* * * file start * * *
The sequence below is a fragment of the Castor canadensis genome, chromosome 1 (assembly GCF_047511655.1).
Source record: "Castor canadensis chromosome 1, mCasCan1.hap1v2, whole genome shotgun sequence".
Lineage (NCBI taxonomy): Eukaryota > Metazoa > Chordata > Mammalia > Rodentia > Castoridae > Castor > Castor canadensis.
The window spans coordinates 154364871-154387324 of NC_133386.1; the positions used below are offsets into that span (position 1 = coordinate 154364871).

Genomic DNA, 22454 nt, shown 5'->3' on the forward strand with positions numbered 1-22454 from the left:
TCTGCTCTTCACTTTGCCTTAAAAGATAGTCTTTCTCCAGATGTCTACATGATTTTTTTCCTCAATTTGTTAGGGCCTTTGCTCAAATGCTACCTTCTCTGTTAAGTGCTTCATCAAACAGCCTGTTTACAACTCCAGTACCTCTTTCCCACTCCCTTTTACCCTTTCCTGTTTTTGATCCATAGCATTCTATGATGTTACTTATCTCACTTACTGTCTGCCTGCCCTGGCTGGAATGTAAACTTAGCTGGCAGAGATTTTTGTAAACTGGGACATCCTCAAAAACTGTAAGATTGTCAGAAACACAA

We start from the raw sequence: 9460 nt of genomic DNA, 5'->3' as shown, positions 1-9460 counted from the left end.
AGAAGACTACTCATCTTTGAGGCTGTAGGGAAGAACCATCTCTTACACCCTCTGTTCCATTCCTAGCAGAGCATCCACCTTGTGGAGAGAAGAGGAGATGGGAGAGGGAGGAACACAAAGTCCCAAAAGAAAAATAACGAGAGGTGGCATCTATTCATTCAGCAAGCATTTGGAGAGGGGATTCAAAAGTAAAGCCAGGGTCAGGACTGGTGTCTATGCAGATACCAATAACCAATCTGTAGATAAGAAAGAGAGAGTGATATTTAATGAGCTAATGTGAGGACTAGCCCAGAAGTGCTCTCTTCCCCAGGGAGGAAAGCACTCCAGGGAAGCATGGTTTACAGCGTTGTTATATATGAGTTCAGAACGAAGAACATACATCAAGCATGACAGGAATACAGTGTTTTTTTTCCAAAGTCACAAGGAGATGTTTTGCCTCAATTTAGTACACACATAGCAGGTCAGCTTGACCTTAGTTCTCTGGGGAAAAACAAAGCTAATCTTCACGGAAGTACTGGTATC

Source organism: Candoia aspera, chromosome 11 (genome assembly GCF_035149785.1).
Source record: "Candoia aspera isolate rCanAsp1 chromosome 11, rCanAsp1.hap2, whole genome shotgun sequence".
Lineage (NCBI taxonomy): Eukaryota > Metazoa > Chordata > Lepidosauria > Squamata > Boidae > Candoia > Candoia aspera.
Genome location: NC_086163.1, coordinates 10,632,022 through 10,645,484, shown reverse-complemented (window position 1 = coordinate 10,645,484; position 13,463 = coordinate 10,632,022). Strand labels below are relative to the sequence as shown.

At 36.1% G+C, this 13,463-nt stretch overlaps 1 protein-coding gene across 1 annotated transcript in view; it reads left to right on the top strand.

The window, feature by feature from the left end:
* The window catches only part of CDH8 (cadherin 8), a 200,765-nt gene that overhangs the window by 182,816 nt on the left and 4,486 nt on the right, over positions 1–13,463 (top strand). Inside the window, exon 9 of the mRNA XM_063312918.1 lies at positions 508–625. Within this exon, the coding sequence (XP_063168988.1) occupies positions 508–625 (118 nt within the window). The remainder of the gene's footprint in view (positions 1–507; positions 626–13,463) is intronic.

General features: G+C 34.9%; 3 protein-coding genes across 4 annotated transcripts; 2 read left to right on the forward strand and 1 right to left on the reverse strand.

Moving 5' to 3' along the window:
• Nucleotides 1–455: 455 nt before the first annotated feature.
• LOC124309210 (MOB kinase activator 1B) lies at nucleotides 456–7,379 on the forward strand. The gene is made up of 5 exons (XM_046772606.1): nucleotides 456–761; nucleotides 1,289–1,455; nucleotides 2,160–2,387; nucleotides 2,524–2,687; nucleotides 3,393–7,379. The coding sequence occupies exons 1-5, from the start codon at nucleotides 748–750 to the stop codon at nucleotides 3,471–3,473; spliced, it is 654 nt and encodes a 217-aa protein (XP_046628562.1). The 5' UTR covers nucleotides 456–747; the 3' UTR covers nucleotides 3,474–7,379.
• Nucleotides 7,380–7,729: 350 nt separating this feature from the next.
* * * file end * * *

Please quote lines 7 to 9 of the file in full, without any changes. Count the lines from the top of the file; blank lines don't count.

We start from the raw sequence: 9460 nt of genomic DNA, 5'->3' as shown, positions 1-9460 counted from the left end.
AGAAGACTACTCATCTTTGAGGCTGTAGGGAAGAACCATCTCTTACACCCTCTGTTCCATTCCTAGCAGAGCATCCACCTTGTGGAGAGAAGAGGAGATGGGAGAGGGAGGAACACAAAGTCCCAAAAGAAAAATAACGAGAGGTGGCATCTATTCATTCAGCAAGCATTTGGAGAGGGGATTCAAAAGTAAAGCCAGGGTCAGGACTGGTGTCTATGCAGATACCAATAACCAATCTGTAGATAAGAAAGAGAGAGTGATATTTAATGAGCTAATGTGAGGACTAGCCCAGAAGTGCTCTCTTCCCCAGGGAGGAAAGCACTCCAGGGAAGCATGGTTTACAGCGTTGTTATATATGAGTTCAGAACGAAGAACATACATCAAGCATGACAGGAATACAGTGTTTTTTTTCCAAAGTCACAAGGAGATGTTTTGCCTCAATTTAGTACACACATAGCAGGTCAGCTTGACCTTAGTTCTCTGGGGAAAAACAAAGCTAATCTTCACGGAAGTACTGGTATC

Source organism: Candoia aspera, chromosome 11 (genome assembly GCF_035149785.1).